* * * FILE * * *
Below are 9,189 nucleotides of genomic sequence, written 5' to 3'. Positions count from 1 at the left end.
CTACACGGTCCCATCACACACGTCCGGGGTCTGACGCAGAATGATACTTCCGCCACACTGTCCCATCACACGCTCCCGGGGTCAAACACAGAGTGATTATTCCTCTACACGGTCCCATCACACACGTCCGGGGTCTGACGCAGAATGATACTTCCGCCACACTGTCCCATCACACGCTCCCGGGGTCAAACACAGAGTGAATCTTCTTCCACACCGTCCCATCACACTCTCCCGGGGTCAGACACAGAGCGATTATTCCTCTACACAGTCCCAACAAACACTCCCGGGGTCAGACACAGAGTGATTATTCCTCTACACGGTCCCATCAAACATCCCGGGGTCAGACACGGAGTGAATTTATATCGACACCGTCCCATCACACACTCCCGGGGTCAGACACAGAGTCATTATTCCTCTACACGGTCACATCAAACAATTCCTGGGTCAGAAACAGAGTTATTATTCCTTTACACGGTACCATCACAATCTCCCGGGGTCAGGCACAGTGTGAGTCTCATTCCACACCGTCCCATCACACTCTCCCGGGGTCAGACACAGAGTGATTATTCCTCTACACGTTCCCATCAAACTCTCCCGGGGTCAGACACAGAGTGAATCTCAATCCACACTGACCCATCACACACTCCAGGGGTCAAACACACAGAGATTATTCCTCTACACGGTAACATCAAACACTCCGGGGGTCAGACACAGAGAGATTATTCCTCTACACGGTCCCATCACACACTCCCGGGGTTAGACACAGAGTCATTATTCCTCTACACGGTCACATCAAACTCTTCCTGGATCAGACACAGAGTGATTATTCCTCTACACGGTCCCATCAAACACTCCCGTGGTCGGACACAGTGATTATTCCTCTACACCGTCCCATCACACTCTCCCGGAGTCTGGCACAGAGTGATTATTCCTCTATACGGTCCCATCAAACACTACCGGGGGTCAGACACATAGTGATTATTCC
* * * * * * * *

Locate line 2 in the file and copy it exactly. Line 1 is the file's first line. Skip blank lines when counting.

CTACACGGTCCCATCACACACGTCCGGGGTCTGACGCAGAATGATACTTCCGCCACACTGTCCCATCACACGCTCCCGGGGTCAAACACAGAGTGATTATTCCTCTACACGGTCCCATCACACACGTCCGGGGTCTGACGCAGAATGATACTTCCGCCACACTGTCCCATCACACGCTCCCGGGGTCAAACACAGAGTGAATCTTCTTCCACACCGTCCCATCACACTCTCCCGGGGTCAGACACAGAGCGATTATTCCTCTACACAGTCCCAACAAACACTCCCGGGGTCAGACACAGAGTGATTATTCCTCTACACGGTCCCATCAAACATCCCGGGGTCAGACACGGAGTGAATTTATATCGACACCGTCCCATCACACACTCCCGGGGTCAGACACAGAGTCATTATTCCTCTACACGGTCACATCAAACAATTCCTGGGTCAGAAACAGAGTTATTATTCCTTTACACGGTACCATCACAATCTCCCGGGGTCAGGCACAGTGTGAGTCTCATTCCACACCGTCCCATCACACTCTCCCGGGGTCAGACACAGAGTGATTATTCCTCTACACGTTCCCATCAAACTCTCCCGGGGTCAGACACAGAGTGAATCTCAATCCACACTGACCCATCACACACTCCAGGGGTCAAACACACAGAGATTATTCCTCTACACGGTAACATCAAACACTCCGGGGGTCAGACACAGAGAGATTATTCCTCTACACGGTCCCATCACACACTCCCGGGGTTAGACACAGAGTCATTATTCCTCTACACGGTCACATCAAACTCTTCCTGGATCAGACACAGAGTGATTATTCCTCTACACGGTCCCATCAAACACTCCCGTGGTCGGACACAGTGATTATTCCTCTACACCGTCCCATCACACTCTCCCGGAGTCTGGCACAGAGTGATTATTCCTCTATACGGTCCCATCAAACACTACCGGGGGTCAGACACATAGTGATTATTCC